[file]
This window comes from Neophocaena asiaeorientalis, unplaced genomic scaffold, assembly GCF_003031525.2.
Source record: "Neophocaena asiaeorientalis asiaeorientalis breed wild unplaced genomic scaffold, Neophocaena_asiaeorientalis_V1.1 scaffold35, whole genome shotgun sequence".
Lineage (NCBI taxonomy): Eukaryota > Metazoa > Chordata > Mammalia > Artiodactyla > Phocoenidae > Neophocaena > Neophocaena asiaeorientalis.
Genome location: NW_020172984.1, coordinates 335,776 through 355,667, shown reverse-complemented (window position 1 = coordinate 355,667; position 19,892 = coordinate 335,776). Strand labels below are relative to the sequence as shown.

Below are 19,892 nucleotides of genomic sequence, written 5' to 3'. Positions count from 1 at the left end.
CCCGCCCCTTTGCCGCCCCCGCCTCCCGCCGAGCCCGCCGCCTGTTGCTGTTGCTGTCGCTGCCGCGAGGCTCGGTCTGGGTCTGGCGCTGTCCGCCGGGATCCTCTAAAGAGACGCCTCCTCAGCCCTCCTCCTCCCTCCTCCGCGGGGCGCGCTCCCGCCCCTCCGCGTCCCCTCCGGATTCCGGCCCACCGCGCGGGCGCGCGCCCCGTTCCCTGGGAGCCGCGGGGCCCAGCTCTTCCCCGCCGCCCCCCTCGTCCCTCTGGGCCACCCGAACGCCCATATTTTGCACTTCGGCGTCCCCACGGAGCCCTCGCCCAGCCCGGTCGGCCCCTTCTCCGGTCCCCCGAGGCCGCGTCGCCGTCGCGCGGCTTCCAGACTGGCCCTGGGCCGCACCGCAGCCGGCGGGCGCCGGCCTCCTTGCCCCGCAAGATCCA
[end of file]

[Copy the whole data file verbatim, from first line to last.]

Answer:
This window comes from Neophocaena asiaeorientalis, unplaced genomic scaffold, assembly GCF_003031525.2.
Source record: "Neophocaena asiaeorientalis asiaeorientalis breed wild unplaced genomic scaffold, Neophocaena_asiaeorientalis_V1.1 scaffold35, whole genome shotgun sequence".
Lineage (NCBI taxonomy): Eukaryota > Metazoa > Chordata > Mammalia > Artiodactyla > Phocoenidae > Neophocaena > Neophocaena asiaeorientalis.
Genome location: NW_020172984.1, coordinates 335,776 through 355,667, shown reverse-complemented (window position 1 = coordinate 355,667; position 19,892 = coordinate 335,776). Strand labels below are relative to the sequence as shown.

Below are 19,892 nucleotides of genomic sequence, written 5' to 3'. Positions count from 1 at the left end.
CCCGCCCCTTTGCCGCCCCCGCCTCCCGCCGAGCCCGCCGCCTGTTGCTGTTGCTGTCGCTGCCGCGAGGCTCGGTCTGGGTCTGGCGCTGTCCGCCGGGATCCTCTAAAGAGACGCCTCCTCAGCCCTCCTCCTCCCTCCTCCGCGGGGCGCGCTCCCGCCCCTCCGCGTCCCCTCCGGATTCCGGCCCACCGCGCGGGCGCGCGCCCCGTTCCCTGGGAGCCGCGGGGCCCAGCTCTTCCCCGCCGCCCCCCTCGTCCCTCTGGGCCACCCGAACGCCCATATTTTGCACTTCGGCGTCCCCACGGAGCCCTCGCCCAGCCCGGTCGGCCCCTTCTCCGGTCCCCCGAGGCCGCGTCGCCGTCGCGCGGCTTCCAGACTGGCCCTGGGCCGCACCGCAGCCGGCGGGCGCCGGCCTCCTTGCCCCGCAAGATCCA